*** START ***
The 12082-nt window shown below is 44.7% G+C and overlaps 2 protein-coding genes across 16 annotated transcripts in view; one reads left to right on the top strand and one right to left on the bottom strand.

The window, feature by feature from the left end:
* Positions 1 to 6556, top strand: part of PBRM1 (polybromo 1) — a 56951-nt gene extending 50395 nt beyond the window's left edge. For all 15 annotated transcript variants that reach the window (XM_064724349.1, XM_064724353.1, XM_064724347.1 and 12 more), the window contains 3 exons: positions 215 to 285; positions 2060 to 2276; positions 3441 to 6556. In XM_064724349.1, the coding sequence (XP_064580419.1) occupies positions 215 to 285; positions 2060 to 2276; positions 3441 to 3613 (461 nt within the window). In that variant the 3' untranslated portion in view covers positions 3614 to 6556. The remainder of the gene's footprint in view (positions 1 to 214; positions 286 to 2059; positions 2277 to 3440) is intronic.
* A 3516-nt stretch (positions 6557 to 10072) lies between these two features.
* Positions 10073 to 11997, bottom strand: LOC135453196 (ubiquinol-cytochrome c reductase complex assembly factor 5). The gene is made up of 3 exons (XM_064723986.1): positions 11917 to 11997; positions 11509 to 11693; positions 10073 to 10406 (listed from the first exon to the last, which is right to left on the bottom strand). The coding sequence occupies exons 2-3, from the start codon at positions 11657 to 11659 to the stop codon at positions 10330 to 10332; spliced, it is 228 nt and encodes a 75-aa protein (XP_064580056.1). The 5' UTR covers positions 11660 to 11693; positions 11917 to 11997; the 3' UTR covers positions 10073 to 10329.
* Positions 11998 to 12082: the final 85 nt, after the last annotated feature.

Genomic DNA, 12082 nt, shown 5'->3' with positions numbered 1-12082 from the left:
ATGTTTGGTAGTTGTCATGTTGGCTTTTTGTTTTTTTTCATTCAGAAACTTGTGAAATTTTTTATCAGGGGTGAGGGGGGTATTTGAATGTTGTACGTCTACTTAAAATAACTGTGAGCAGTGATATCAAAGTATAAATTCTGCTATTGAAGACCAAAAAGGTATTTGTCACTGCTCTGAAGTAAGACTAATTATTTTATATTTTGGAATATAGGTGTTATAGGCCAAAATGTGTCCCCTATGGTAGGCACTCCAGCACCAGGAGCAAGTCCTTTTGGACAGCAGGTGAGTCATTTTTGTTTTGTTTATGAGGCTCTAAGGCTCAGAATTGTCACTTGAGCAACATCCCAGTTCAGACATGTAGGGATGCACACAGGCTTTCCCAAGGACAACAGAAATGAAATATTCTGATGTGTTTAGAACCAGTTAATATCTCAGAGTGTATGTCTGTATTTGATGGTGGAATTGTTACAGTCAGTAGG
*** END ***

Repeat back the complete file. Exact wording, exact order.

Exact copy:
The 12082-nt window shown below is 44.7% G+C and overlaps 2 protein-coding genes across 16 annotated transcripts in view; one reads left to right on the top strand and one right to left on the bottom strand.

The window, feature by feature from the left end:
* Positions 1 to 6556, top strand: part of PBRM1 (polybromo 1) — a 56951-nt gene extending 50395 nt beyond the window's left edge. For all 15 annotated transcript variants that reach the window (XM_064724349.1, XM_064724353.1, XM_064724347.1 and 12 more), the window contains 3 exons: positions 215 to 285; positions 2060 to 2276; positions 3441 to 6556. In XM_064724349.1, the coding sequence (XP_064580419.1) occupies positions 215 to 285; positions 2060 to 2276; positions 3441 to 3613 (461 nt within the window). In that variant the 3' untranslated portion in view covers positions 3614 to 6556. The remainder of the gene's footprint in view (positions 1 to 214; positions 286 to 2059; positions 2277 to 3440) is intronic.
* A 3516-nt stretch (positions 6557 to 10072) lies between these two features.
* Positions 10073 to 11997, bottom strand: LOC135453196 (ubiquinol-cytochrome c reductase complex assembly factor 5). The gene is made up of 3 exons (XM_064723986.1): positions 11917 to 11997; positions 11509 to 11693; positions 10073 to 10406 (listed from the first exon to the last, which is right to left on the bottom strand). The coding sequence occupies exons 2-3, from the start codon at positions 11657 to 11659 to the stop codon at positions 10330 to 10332; spliced, it is 228 nt and encodes a 75-aa protein (XP_064580056.1). The 5' UTR covers positions 11660 to 11693; positions 11917 to 11997; the 3' UTR covers positions 10073 to 10329.
* Positions 11998 to 12082: the final 85 nt, after the last annotated feature.

Genomic DNA, 12082 nt, shown 5'->3' with positions numbered 1-12082 from the left:
ATGTTTGGTAGTTGTCATGTTGGCTTTTTGTTTTTTTTCATTCAGAAACTTGTGAAATTTTTTATCAGGGGTGAGGGGGGTATTTGAATGTTGTACGTCTACTTAAAATAACTGTGAGCAGTGATATCAAAGTATAAATTCTGCTATTGAAGACCAAAAAGGTATTTGTCACTGCTCTGAAGTAAGACTAATTATTTTATATTTTGGAATATAGGTGTTATAGGCCAAAATGTGTCCCCTATGGTAGGCACTCCAGCACCAGGAGCAAGTCCTTTTGGACAGCAGGTGAGTCATTTTTGTTTTGTTTATGAGGCTCTAAGGCTCAGAATTGTCACTTGAGCAACATCCCAGTTCAGACATGTAGGGATGCACACAGGCTTTCCCAAGGACAACAGAAATGAAATATTCTGATGTGTTTAGAACCAGTTAATATCTCAGAGTGTATGTCTGTATTTGATGGTGGAATTGTTACAGTCAGTAGG